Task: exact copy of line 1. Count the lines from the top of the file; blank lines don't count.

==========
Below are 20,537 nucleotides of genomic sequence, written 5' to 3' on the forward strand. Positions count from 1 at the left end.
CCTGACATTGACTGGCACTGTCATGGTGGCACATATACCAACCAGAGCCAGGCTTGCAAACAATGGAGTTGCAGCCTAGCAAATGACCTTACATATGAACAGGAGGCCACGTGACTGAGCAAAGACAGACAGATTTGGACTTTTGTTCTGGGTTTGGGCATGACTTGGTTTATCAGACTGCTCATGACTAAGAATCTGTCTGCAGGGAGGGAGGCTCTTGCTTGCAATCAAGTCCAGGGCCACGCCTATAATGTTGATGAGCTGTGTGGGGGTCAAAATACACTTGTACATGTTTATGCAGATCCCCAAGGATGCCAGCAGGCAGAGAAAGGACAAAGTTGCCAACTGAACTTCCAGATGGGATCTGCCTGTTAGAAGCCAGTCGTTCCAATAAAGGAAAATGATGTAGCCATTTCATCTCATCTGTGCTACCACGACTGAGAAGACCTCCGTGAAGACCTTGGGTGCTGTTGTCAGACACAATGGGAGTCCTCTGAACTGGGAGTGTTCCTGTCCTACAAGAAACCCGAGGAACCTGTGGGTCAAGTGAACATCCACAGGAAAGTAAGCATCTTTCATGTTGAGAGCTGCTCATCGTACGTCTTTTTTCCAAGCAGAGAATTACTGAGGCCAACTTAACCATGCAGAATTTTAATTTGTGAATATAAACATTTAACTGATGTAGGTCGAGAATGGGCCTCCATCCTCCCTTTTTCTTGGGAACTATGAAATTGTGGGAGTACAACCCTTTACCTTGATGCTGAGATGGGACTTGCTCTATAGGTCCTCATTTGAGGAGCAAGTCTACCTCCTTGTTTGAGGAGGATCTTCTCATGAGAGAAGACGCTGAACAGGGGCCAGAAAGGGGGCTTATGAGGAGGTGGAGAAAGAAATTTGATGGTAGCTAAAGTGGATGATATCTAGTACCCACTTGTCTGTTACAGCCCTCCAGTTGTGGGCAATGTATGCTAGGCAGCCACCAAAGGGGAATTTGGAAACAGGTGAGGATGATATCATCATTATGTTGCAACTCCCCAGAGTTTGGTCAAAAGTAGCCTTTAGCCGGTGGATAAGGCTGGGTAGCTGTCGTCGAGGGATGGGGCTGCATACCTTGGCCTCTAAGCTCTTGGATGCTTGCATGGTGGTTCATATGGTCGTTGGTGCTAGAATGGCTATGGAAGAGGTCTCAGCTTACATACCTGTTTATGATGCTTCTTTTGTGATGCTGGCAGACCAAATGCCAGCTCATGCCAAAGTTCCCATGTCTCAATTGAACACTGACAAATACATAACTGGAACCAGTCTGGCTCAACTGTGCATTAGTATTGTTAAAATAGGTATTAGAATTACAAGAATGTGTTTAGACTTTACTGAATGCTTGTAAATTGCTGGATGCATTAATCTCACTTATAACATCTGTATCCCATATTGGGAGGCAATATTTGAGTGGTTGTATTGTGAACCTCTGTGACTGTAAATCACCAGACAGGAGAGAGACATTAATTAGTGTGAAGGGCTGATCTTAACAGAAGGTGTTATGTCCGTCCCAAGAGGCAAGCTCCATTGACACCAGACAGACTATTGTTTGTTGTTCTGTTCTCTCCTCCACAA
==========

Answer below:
Below are 20,537 nucleotides of genomic sequence, written 5' to 3' on the forward strand. Positions count from 1 at the left end.